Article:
Data reveal average milk to maternal plasma timolol level ratios of 0.80 to 0.83. In one series of nine patients, dosages of timolol of 5 mg three times a day were associated with an average milk timolol level of 15.9 ng/mL. After the dosage was increased to 10 mg three times a day in four of the nine patients, the average milk timolol level rose to 41.0 ng/mL. A case report of a human milk timolol concentration of 5.6 ng/mL 1.5 hours after dosing has been reported in a woman who was receiving timolol 0.5% eye drops to the right eye twice daily. In this case, even if the infant nursed 4 times daily, receiving 75 mL each time, the daily dose to the nursing infant would be below that expected to produce beta-blockade. A peak milk HCTZ level of 125 ng/mL was measured between 4 and 12 hours after a dose in a woman who was taking HCTZ 50 mg/day. A simultaneously measured maternal serum HCTZ level was approximately 275 ng/mL. There were no detectable drug levels or electrolyte abnormalities in the baby's blood. The authors calculated that, if a 1-month-old infant takes approximately 600 mL of milk per day, and the mean milk HCTZ level is approximately 80 ng/mL, the infant would be exposed to approximately 0.05 mg HCTZ daily. This should represent an insignificant amount of HCTZ to the infant such that adverse effects in the nursing infant are unlikely.

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References for pregnancy information

  1. Rodriguez SU, Sanford LL, Hiller MC "Neonatal thrombocytopenia associated with ante-partum administration of thiazide drugs." N Engl J Med 270 (1964): 881-4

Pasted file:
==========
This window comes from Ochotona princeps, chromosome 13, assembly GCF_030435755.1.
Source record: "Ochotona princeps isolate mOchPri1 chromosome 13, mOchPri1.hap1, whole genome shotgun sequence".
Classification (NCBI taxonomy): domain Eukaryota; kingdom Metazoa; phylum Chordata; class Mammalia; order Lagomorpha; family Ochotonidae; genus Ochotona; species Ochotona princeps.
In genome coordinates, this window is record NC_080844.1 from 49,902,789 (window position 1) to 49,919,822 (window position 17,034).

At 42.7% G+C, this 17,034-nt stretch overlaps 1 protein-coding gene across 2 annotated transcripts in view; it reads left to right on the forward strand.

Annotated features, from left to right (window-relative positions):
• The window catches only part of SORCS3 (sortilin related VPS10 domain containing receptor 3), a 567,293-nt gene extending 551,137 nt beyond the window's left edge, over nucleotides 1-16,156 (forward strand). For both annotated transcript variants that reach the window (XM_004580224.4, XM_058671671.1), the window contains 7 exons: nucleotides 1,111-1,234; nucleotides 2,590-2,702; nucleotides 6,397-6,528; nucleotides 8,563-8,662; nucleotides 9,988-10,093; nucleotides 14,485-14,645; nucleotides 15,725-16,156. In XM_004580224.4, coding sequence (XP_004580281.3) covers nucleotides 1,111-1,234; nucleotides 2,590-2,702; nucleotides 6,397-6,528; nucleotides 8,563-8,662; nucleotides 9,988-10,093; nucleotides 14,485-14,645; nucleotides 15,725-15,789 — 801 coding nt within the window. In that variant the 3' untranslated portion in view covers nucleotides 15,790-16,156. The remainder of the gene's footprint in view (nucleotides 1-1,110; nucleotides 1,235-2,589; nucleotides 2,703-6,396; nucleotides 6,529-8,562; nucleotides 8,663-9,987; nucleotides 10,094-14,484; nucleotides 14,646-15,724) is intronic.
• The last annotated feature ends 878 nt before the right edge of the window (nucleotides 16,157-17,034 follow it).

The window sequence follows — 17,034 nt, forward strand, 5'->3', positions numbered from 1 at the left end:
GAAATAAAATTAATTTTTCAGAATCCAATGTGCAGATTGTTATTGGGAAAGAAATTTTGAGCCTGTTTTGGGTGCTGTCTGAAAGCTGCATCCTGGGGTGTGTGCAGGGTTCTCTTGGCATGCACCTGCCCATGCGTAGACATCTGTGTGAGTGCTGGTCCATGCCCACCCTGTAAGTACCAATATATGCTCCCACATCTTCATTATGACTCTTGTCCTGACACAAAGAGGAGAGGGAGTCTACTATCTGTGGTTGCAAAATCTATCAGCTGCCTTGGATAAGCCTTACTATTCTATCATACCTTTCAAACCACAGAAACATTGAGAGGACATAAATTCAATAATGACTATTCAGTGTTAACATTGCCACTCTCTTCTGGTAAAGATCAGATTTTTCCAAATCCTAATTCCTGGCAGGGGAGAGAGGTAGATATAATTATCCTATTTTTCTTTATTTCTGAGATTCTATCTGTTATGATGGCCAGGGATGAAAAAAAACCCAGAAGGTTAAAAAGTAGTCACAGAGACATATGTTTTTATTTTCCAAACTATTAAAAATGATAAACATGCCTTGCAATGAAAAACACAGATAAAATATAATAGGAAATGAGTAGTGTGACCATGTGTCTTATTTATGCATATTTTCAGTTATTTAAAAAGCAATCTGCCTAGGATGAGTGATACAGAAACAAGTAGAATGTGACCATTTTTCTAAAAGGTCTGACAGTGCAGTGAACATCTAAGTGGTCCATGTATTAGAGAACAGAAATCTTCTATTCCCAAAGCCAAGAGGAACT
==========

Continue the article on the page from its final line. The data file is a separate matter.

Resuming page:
2. Briggs GG, Freeman RK, Yaffe SJ.. "Drugs in Pregnancy and Lactation. 5th ed." Baltimore, MD: Williams & Wilkins (1998):
  3. "Product Information. Timolide (timolol-hydrochlorothiazide)." Merck & Co, Inc, West Point, PA.
  4. Merlob P, Litwin A, Mor N "Possible association between acetazolamide administration during pregnancy and metabolic disorders in the newborn." Eur J Obstet Gynecol Reprod Biol 35 (1990): 85-8
  5. Lindheimer MD, Katz AI "Sodiuim and diuretics in pregnancy." N Engl J Med 288 (1973): 891-4
  6. Heinonen O, Slone D, Shapiro S; Kaufman DW ed. "Birth Defects and Drugs in Pregnancy." Littleton, MA: Publishing Sciences Group, Inc. (1977): 297

References for breastfeeding information

  1. Lustgarten J, Podos S "Topical timolol and the nursing mother." Arch Ophthalmol 101 (1983): 1381-2
  2. "Product Information. Timolide (timolol-hydrochlorothiazide)." Merck & Co, Inc, West Point, PA.
  3. Werthmann MW, Krees SV "Excretion of chlorothiazide in human breast milk." J Pediatr 81 (1972): 781-3
  4. Briggs GG, Freeman RK, Yaffe SJ.. "Drugs in Pregnancy and Lactation. 5th ed." Baltimore, MD: Williams & Wilkins (1998):
  5. Miller ME, Cohn RD, Burghart PH "Hydrochlorothiazide disposition in a mother and her breast-fed infant." J Pediatr 101 (1982): 789-91
  6. Fidler J, Smith V, DeSwiet M "Excretion of oxprenolol and timolol in breast milk." Br J Obstet Gynaecol 90 (1983): 961-65
  7. Roberts RJ, Blumer JL, Gorman RL, et al "American Academy of Pediatrics Committee on Drugs: Transfer of drugs and other chemicals into human milk." Pediatrics 84 (1989): 924-36